Today the imperialists and the Indonesian ruling class are manoeuvring urgently to divert the people's anger and protect the core of Indonesia's reactionary ruling institutions, especially the armed forces. Only a few months ago, they thought Suharto could be salvaged for a while longer and continued to give him support. Indonesian troops, especially the hated KOPASSUS Red Berets, were trained by the U.S. Tony Blair and his New Labour government in Britain continued to sign weapons contracts and supply the regime with arms, and the Australian military even held joint exercises with Indonesian troops this spring. Nonetheless, as wave after wave of revolt poured over Indonesia, the reactionaries and their imperialist backers were forced to yield ground, until the tyrant himself had to go.

This was a great victory--Suharto was indeed a big exploiter and oppressor of the Indonesian people. But he was not the biggest. While his family pillaged billions, behind him the Western imperialists have raked off tens of billions. The Suharto set-up was simply the local agency of the vast tentacles of imperialism that envelop every sector of economic life in Indonesia, sucking the wealth and labour of its people. Suharto and his family were "Mr. 10%" but in another sense, they were only "Mr. 10%," local flunkeys who skim off a bit before the big boss gets the lion's share. It is men with names like Bill Gates, the IMF's Camdessus, Clinton, Blair, Chirac, Kohl, etc. who are the overall masters of this system that has kept Indonesia backward and impoverished. While their so-called Asian tiger had brought some improvement for sections of the upper and middle classes in Indonesia, the Indonesian "miracle" never alleviated the grinding poverty of the basic masses of the country, and now millions of those who had earlier believed life was changing for the better have been dramatically impoverished, and the poor find their very survival threatened. To see that this is due to a world system, one need look no further than neighbouring Malaysia or Thailand, countries where millions of others are being subjected to the same austerity measures as in Indonesia. Their rulers, like Suharto, were petty corrupt tyrants, and, like him, they too are creatures of a bigger, world historic system, imperialism.

Truly changing the face of Indonesia means freeing it from imperialism and thoroughly uprooting the semi-feudal system. It requires breaking the imperialists' hold on the economic arteries that are pumping the wealth and lifeblood of Indonesia out of the country and into the coffers of the West. This can only be done by overthrowing the imperialist-backed neocolonial regime and its reactionary armed forces--which means revolutionary war, a war based among and rallying the peasants as its main force, along the path of New Democratic Revolution as charted by Mao Tsetung. Mao showed not only how a protracted people's war could defeat the seemingly invincible armies of the reactionaries and imperialists but also how the masses in power could be led to build a self-reliant economy to stand with the people of the world as a beacon of world revolution. This is what China did up until 1976, and the science of revolution summed up and raised to a new level by Mao, Marxism-Leninism-Maoism, today lights the path forward for the oppressed around the world.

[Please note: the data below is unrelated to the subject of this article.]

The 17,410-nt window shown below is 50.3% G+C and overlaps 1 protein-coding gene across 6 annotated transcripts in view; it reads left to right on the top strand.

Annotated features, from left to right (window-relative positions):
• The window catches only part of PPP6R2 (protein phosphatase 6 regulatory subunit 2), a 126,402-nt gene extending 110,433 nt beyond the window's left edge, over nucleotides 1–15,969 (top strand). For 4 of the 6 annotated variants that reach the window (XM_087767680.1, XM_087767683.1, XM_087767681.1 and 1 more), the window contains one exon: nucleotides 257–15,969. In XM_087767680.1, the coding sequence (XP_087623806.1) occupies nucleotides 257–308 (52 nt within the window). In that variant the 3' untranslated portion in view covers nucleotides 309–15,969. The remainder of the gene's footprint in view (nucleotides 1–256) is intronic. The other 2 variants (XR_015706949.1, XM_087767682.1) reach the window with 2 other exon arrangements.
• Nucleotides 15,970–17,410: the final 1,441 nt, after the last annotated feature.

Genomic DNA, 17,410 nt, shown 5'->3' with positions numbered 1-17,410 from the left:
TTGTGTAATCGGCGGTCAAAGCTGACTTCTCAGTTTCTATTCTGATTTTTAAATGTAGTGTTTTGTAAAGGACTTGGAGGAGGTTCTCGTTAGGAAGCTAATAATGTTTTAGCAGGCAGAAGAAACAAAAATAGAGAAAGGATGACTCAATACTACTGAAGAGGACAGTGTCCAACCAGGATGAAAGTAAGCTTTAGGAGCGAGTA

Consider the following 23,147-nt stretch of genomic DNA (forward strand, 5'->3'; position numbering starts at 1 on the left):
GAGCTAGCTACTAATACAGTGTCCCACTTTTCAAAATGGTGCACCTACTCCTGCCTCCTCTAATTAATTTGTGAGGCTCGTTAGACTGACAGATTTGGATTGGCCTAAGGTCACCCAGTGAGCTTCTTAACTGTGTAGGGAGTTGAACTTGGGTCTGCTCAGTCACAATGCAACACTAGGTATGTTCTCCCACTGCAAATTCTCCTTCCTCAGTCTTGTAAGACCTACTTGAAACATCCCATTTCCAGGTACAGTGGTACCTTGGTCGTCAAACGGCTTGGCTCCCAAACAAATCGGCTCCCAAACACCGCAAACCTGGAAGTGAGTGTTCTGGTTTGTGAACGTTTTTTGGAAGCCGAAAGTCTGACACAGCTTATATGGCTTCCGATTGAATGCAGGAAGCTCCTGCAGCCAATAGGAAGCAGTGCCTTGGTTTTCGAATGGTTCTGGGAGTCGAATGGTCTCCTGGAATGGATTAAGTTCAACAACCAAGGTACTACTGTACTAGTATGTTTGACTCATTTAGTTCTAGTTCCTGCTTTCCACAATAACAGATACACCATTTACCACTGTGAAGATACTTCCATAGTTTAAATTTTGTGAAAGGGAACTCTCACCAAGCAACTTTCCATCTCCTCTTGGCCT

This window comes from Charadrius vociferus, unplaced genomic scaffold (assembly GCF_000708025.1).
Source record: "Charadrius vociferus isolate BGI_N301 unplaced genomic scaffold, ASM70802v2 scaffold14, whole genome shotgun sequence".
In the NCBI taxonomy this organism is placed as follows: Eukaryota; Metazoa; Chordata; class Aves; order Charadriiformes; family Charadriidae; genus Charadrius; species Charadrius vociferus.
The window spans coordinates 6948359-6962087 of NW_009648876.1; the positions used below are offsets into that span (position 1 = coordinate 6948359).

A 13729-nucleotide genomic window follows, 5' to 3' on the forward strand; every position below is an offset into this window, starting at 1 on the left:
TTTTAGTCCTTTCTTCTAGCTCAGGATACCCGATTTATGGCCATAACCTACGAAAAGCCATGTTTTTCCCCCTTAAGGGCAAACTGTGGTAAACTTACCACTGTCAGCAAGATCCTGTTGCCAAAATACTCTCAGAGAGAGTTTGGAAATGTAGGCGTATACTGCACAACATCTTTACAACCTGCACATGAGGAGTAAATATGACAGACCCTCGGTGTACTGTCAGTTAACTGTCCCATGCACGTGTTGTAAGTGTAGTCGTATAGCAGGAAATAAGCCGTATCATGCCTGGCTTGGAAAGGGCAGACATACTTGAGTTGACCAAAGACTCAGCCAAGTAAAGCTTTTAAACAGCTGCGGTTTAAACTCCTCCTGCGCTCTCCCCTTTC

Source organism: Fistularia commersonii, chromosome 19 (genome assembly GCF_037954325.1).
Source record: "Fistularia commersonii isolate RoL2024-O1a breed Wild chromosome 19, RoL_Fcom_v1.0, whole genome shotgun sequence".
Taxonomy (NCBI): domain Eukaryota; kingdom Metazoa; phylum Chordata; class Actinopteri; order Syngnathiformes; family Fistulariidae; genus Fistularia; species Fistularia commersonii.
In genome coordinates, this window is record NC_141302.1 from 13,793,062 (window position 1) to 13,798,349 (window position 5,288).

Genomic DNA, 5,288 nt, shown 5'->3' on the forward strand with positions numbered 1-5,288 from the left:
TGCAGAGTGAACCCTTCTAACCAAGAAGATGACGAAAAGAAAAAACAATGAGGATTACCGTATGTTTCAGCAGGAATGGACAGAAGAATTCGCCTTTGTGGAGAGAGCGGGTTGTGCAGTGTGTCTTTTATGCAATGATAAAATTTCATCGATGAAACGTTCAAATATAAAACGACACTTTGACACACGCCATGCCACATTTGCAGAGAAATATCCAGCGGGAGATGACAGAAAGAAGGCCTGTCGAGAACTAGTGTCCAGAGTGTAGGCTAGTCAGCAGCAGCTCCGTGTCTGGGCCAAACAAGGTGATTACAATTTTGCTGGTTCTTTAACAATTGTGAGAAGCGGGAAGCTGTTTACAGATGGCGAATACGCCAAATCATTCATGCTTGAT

Unless the old regime is smashed through such a revolutionary war, the reactionary forces will use their grip on power to ride out the storm, to make temporary concessions to some while brutally suppressing others. Millions of people in Indonesia are yearning for revolution, hoping that today's overthrow of Suharto will be only a prelude to a deeper, more thoroughgoing change. But for this aspiration to become a reality the people need leadership, the leadership that only a vanguard party based on Marxism-Leninism-Maoism can provide. Without this kind of uncompromising vanguard leadership the ruling class will reassert its authority over the oppressed masses and keep them shackled.

Only days after Suharto's departure the reactionary clique now led by B.J. Habibie is revealing its colours by protecting Suharto's cronies and keeping in prison those they consider most dangerous. They are refusing to free the many PKI members and sympathizers held for over 30 years, as well as Timorese fighters--while making endless promises that will come to nothing.

Over a century ago, as looming crisis faced Europe, Frederick Engels observed that crowns would soon be rolling on the pavement, the question was, who would pick them up? Today, the crown of the long-standing dictator Suharto of Indonesia has followed that of Zaire's Mobutu to go tumbling onto the streets, and Engels' question is posed more urgently than ever. The Revolutionary Internationalist Movement salutes the Indonesian people whose fierceness and defiance in the face of the iron fist has given renewed heart to all those around the world fighting against imperialism and reaction. We call upon the most advanced revolutionary elements in Indonesia to make bold efforts to group themselves together on the basis of Marxism-Leninism-Maoism and link up with RIM, and we call upon Maoist forces in other countries to assist this effort. The debts of the Indonesian reactionaries and their imperialist masters are too heavy and the hope of the masses too high to do anything less.

--18 June 1998